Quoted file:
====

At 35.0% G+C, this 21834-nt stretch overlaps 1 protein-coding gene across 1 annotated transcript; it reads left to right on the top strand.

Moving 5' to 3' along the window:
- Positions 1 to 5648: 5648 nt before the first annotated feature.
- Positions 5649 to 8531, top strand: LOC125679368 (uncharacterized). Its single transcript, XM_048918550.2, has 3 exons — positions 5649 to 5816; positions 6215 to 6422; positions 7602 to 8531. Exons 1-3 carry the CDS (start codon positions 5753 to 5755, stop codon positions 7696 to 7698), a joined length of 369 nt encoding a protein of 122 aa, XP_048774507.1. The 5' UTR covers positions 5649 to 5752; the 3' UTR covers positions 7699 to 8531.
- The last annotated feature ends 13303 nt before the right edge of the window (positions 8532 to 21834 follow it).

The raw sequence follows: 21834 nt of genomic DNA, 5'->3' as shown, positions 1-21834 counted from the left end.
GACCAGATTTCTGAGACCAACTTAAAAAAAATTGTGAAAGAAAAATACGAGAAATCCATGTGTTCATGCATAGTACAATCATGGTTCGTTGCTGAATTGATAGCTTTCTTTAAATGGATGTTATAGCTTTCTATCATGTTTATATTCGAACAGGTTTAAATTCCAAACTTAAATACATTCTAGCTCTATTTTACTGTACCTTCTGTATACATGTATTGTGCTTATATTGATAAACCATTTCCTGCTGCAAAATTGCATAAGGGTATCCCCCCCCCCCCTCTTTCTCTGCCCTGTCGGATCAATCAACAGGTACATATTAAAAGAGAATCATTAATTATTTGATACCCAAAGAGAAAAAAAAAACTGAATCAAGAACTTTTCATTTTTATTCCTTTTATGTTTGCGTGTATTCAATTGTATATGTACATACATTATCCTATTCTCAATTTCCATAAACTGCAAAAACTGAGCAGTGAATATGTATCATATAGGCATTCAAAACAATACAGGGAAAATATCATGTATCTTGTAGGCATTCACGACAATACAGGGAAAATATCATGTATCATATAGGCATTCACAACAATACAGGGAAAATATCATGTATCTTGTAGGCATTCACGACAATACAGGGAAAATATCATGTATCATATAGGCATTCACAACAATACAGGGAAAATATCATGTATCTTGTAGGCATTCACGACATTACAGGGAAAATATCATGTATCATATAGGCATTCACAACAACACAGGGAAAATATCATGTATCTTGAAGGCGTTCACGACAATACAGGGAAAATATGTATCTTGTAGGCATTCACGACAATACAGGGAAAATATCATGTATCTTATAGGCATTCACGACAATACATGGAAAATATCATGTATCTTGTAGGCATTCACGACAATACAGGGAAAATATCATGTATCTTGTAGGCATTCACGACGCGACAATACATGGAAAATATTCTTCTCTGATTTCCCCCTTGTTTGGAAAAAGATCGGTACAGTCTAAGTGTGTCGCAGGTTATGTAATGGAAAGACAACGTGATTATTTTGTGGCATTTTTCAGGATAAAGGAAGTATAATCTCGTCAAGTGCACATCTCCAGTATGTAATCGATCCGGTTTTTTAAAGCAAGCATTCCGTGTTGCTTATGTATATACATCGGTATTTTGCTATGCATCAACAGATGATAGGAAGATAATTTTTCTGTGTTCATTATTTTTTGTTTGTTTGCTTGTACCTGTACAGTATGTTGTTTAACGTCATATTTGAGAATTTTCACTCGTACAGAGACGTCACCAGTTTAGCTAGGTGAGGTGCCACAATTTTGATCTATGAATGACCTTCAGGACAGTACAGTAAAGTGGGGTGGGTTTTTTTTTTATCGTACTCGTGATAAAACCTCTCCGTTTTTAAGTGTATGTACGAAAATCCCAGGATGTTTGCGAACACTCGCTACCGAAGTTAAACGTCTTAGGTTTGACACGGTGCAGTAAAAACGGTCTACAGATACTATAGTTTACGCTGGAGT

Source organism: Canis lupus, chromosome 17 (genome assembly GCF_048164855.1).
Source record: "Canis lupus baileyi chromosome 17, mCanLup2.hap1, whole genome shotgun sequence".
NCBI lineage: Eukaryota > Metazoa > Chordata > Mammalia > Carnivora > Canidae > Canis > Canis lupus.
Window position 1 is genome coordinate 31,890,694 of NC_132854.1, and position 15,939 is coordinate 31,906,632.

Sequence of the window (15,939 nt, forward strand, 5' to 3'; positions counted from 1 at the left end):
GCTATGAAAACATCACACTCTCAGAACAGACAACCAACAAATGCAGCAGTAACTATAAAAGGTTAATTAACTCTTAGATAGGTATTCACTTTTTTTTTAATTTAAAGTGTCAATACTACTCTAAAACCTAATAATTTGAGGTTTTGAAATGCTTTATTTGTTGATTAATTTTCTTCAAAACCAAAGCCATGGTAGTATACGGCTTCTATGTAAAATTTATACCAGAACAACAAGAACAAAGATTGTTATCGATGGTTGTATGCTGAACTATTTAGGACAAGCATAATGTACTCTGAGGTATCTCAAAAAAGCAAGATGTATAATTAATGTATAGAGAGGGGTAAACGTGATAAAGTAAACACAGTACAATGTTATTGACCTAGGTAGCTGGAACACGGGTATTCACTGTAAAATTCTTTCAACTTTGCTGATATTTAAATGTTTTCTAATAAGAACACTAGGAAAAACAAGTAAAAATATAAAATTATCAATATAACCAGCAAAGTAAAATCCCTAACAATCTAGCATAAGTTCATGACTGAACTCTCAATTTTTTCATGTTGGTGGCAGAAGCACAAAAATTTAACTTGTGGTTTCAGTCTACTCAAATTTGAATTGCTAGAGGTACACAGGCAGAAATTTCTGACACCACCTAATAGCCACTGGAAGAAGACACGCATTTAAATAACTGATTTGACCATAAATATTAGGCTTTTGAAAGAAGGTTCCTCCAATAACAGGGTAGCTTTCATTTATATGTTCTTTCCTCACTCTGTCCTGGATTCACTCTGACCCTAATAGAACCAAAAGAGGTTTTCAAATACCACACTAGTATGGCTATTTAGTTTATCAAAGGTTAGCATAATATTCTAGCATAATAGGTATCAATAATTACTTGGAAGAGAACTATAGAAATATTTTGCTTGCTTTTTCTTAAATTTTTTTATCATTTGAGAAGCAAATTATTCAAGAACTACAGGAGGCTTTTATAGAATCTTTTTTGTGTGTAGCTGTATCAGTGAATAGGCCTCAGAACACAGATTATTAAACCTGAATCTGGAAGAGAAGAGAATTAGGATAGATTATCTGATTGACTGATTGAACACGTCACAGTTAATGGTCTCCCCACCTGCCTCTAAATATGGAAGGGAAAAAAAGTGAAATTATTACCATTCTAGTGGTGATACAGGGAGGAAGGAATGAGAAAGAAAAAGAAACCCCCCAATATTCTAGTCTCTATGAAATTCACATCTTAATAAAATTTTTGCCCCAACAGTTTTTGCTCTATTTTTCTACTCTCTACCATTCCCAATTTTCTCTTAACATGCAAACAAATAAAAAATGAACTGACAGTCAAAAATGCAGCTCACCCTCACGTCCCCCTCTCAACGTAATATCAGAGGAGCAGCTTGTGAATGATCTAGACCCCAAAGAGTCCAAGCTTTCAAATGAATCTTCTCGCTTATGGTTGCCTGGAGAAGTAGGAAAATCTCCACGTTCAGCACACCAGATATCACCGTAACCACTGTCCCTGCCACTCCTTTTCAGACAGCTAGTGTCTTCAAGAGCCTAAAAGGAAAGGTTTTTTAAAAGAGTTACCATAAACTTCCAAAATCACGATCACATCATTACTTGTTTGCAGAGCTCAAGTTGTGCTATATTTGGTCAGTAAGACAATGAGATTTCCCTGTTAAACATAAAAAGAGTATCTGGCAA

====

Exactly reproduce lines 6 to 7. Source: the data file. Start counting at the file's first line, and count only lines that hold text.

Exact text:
The raw sequence follows: 21834 nt of genomic DNA, 5'->3' as shown, positions 1-21834 counted from the left end.
GACCAGATTTCTGAGACCAACTTAAAAAAAATTGTGAAAGAAAAATACGAGAAATCCATGTGTTCATGCATAGTACAATCATGGTTCGTTGCTGAATTGATAGCTTTCTTTAAATGGATGTTATAGCTTTCTATCATGTTTATATTCGAACAGGTTTAAATTCCAAACTTAAATACATTCTAGCTCTATTTTACTGTACCTTCTGTATACATGTATTGTGCTTATATTGATAAACCATTTCCTGCTGCAAAATTGCATAAGGGTATCCCCCCCCCCCCTCTTTCTCTGCCCTGTCGGATCAATCAACAGGTACATATTAAAAGAGAATCATTAATTATTTGATACCCAAAGAGAAAAAAAAAACTGAATCAAGAACTTTTCATTTTTATTCCTTTTATGTTTGCGTGTATTCAATTGTATATGTACATACATTATCCTATTCTCAATTTCCATAAACTGCAAAAACTGAGCAGTGAATATGTATCATATAGGCATTCAAAACAATACAGGGAAAATATCATGTATCTTGTAGGCATTCACGACAATACAGGGAAAATATCATGTATCATATAGGCATTCACAACAATACAGGGAAAATATCATGTATCTTGTAGGCATTCACGACAATACAGGGAAAATATCATGTATCATATAGGCATTCACAACAATACAGGGAAAATATCATGTATCTTGTAGGCATTCACGACATTACAGGGAAAATATCATGTATCATATAGGCATTCACAACAACACAGGGAAAATATCATGTATCTTGAAGGCGTTCACGACAATACAGGGAAAATATGTATCTTGTAGGCATTCACGACAATACAGGGAAAATATCATGTATCTTATAGGCATTCACGACAATACATGGAAAATATCATGTATCTTGTAGGCATTCACGACAATACAGGGAAAATATCATGTATCTTGTAGGCATTCACGACGCGACAATACATGGAAAATATTCTTCTCTGATTTCCCCCTTGTTTGGAAAAAGATCGGTACAGTCTAAGTGTGTCGCAGGTTATGTAATGGAAAGACAACGTGATTATTTTGTGGCATTTTTCAGGATAAAGGAAGTATAATCTCGTCAAGTGCACATCTCCAGTATGTAATCGATCCGGTTTTTTAAAGCAAGCATTCCGTGTTGCTTATGTATATACATCGGTATTTTGCTATGCATCAACAGATGATAGGAAGATAATTTTTCTGTGTTCATTATTTTTTGTTTGTTTGCTTGTACCTGTACAGTATGTTGTTTAACGTCATATTTGAGAATTTTCACTCGTACAGAGACGTCACCAGTTTAGCTAGGTGAGGTGCCACAATTTTGATCTATGAATGACCTTCAGGACAGTACAGTAAAGTGGGGTGGGTTTTTTTTTTATCGTACTCGTGATAAAACCTCTCCGTTTTTAAGTGTATGTACGAAAATCCCAGGATGTTTGCGAACACTCGCTACCGAAGTTAAACGTCTTAGGTTTGACACGGTGCAGTAAAAACGGTCTACAGATACTATAGTTTACGCTGGAGT